Poems Out Loud

I am only beginning what I hope is a very long, very slow, very deep dive into the beauties and challenges and insights of reading (or reciting) poetry out loud.

I read a little of my own aloud to a room full of strangers at the Northwest Micropress Fair in 2019, for the first time since, I don’t know, the 7th grade? I loved it.

Recently I spent a year (April 2020-March 2021), intentionally memorizing more poems, and regularly reciting them, and posting some of those recitations here. I called this The Memory Book Project. The Memory Book is a physical object, too: personal memory in a different form.

When Tell the Turning became a project outside my own body, I started asking some friends if they would record themselves reading a poem from the book. If you’re a regular reader of this proseletter,* you might have listened to a few already.

I’ve been struck by the way the poem on the page both is and is not the same as the poem in my voice. As the poem in a friend’s voice. As the poem in a second friend’s voice, or in a stranger’s.

Language is like this generally: written English is a completely separate language from spoken English. Yet we’ve agreed so implicitly on the ways that one translates the other, that we usually imagine they are actually the same.

Is a poem the same poem if you read it in your head, then aloud with your voice, then listen to someone else’s voice read it?

I didn’t ask my friends to read specific poems; I gave them a pool of possibilities and let them choose. One poem, which I have also recorded aloud, was chosen by two friends—so that I have three…what? translations? of this poem, separate entities from the written text. Today I want to share all three with you, plus the text, side by side.

So here’s Gift, read first by Brian J. Geiger:

And by Juliana Finch:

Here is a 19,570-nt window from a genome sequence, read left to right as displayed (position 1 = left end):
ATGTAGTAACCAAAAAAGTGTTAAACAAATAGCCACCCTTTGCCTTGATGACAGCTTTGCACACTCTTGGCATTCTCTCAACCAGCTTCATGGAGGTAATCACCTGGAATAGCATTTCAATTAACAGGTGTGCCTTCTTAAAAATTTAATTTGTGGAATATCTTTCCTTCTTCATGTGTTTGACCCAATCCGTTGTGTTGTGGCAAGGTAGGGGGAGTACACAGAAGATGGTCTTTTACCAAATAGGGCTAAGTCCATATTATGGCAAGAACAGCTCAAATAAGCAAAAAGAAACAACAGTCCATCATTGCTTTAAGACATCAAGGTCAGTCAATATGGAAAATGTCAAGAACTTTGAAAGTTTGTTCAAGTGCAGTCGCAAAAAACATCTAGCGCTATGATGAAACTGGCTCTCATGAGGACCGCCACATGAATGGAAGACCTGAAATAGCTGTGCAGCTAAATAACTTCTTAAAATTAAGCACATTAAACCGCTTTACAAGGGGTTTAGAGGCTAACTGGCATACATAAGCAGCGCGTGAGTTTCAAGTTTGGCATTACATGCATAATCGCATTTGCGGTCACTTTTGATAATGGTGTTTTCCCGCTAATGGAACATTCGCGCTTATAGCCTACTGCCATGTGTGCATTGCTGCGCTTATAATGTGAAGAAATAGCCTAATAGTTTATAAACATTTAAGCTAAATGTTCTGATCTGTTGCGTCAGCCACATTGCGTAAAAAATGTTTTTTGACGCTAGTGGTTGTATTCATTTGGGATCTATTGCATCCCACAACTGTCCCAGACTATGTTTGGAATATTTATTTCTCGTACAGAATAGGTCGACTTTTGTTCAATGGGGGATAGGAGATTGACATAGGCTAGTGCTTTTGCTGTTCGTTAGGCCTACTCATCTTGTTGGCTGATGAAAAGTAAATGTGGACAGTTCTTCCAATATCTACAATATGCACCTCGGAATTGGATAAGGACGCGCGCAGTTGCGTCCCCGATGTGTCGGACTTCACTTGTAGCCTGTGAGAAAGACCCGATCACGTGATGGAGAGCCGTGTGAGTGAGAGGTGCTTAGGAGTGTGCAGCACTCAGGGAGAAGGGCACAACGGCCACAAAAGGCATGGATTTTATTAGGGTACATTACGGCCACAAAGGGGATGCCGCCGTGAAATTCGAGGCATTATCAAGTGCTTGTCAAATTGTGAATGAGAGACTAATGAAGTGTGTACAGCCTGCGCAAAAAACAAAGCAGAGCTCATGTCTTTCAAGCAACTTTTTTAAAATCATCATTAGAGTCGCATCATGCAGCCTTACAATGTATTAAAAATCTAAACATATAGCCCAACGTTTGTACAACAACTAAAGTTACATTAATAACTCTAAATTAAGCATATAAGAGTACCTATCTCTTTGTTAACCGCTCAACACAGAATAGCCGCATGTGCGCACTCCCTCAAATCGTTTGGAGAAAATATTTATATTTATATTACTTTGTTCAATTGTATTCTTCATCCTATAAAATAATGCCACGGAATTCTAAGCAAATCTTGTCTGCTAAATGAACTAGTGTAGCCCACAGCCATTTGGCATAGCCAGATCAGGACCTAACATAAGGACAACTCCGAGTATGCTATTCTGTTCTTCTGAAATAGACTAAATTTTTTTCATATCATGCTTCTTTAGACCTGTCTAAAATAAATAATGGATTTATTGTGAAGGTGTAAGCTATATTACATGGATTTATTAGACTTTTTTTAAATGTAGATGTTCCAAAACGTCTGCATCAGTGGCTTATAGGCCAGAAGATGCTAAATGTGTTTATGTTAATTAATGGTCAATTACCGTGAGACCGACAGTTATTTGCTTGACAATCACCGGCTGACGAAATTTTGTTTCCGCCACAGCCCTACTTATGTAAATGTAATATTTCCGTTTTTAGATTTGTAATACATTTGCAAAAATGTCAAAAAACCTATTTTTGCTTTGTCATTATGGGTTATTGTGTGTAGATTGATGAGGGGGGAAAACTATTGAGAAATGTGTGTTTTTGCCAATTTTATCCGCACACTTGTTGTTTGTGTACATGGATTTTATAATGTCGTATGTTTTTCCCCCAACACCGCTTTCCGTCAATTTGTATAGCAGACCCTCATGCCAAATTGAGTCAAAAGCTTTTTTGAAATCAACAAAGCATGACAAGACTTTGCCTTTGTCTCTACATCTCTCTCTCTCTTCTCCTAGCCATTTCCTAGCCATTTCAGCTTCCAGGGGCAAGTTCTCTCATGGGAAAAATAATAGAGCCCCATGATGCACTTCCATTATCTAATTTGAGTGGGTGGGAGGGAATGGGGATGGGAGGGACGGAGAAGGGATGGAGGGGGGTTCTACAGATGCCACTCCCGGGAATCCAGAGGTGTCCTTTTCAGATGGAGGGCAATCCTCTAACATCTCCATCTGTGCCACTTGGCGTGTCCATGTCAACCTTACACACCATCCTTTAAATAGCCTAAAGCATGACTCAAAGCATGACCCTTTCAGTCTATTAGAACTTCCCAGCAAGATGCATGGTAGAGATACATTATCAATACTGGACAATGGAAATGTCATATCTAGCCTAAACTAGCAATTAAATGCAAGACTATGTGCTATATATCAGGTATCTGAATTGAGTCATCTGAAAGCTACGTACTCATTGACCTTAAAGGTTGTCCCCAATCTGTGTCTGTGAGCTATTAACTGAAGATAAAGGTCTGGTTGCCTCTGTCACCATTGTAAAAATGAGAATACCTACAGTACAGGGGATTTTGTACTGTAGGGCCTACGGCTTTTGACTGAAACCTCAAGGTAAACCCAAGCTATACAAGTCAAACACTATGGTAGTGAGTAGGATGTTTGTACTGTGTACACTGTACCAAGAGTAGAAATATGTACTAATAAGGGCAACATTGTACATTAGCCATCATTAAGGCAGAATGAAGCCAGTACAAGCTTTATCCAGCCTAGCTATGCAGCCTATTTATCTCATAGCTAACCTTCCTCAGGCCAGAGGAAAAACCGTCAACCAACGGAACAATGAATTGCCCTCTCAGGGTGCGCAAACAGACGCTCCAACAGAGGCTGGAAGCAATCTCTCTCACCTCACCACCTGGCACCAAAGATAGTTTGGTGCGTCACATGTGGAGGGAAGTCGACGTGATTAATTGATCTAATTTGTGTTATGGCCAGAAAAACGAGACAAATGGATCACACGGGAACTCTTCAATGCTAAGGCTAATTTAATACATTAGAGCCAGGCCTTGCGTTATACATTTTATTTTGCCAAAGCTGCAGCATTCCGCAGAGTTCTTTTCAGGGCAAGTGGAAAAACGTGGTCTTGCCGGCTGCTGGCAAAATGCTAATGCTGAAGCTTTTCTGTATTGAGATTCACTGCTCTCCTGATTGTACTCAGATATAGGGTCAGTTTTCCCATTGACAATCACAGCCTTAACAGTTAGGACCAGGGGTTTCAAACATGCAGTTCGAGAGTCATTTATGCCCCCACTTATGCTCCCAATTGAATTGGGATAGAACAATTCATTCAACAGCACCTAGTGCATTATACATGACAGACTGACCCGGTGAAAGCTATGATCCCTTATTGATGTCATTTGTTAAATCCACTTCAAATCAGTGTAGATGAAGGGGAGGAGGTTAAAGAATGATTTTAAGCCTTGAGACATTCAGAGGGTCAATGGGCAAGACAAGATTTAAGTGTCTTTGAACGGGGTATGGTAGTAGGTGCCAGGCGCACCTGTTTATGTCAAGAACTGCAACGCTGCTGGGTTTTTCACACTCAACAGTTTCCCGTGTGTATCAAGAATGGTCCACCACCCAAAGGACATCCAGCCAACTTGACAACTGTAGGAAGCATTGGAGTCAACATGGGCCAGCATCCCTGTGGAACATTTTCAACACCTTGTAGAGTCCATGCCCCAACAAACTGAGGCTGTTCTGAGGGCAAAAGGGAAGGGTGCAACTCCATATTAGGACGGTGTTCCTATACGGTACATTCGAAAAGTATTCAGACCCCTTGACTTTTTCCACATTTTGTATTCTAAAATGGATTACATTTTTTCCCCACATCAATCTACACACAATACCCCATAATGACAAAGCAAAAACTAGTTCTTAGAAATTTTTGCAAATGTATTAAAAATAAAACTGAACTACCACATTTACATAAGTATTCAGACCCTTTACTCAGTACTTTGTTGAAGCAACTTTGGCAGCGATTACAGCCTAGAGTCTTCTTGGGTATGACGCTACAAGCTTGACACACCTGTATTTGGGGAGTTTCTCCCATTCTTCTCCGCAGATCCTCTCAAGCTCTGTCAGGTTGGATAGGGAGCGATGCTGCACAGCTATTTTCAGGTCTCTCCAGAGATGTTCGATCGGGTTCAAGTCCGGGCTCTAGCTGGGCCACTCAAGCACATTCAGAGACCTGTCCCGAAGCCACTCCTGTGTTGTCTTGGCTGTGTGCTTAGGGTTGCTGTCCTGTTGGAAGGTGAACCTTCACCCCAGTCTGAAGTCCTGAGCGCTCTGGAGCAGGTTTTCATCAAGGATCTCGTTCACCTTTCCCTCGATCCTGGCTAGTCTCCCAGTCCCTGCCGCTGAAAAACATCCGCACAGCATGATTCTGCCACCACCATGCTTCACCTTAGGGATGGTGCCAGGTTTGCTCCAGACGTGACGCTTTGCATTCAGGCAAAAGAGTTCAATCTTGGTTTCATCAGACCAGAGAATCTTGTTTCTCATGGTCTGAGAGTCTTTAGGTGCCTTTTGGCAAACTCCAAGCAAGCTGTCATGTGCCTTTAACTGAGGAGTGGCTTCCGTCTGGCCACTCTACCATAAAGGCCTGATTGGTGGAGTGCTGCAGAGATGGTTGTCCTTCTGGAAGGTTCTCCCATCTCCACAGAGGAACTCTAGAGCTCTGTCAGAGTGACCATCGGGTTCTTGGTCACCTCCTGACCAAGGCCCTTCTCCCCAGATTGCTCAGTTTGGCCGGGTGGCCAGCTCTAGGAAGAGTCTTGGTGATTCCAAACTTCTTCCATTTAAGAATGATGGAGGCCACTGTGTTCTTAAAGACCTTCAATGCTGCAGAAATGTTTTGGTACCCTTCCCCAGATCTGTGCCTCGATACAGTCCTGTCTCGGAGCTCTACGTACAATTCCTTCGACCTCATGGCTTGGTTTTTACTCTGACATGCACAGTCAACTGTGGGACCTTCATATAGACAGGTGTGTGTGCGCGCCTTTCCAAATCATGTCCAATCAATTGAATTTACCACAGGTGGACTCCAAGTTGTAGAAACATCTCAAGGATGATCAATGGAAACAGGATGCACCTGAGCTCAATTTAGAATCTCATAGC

And by me:


Finally, the text:

Gift

Weeds are easy to love, so
generous. Take the common 
roadside thistle. I could learn delight
from those plumb-weight petals
the color of a full moon's rise in June.
I could learn from the thousand 
August-bursting wishes
embracing each other, then traveling 
into the wide unlistened-to
how scarcity might be something 
I mostly imagine. 
I could learn to imagine instead 
resurrection.
Spines crumpled,
fine straight carriage
kneeling to death come timely, 
easing the will downward into soil.
Shaping a stretched silence 
nobody wanted. 

Winter carries, when I cannot, trust 
in some kind of spring.

*It’s called a proseletter now, because my friend (and publisher) Stefan has great ideas. I know, I keep changing the name. The dispatches keep shifting form.

Thoughts? Questions? Stories to share?

Fill in your details below or click an icon to log in:

WordPress.com Logo

You are commenting using your WordPress.com account. Log Out /  Change )

Google photo

You are commenting using your Google account. Log Out /  Change )

Twitter picture

You are commenting using your Twitter account. Log Out /  Change )

Facebook photo

You are commenting using your Facebook account. Log Out /  Change )

Connecting to %s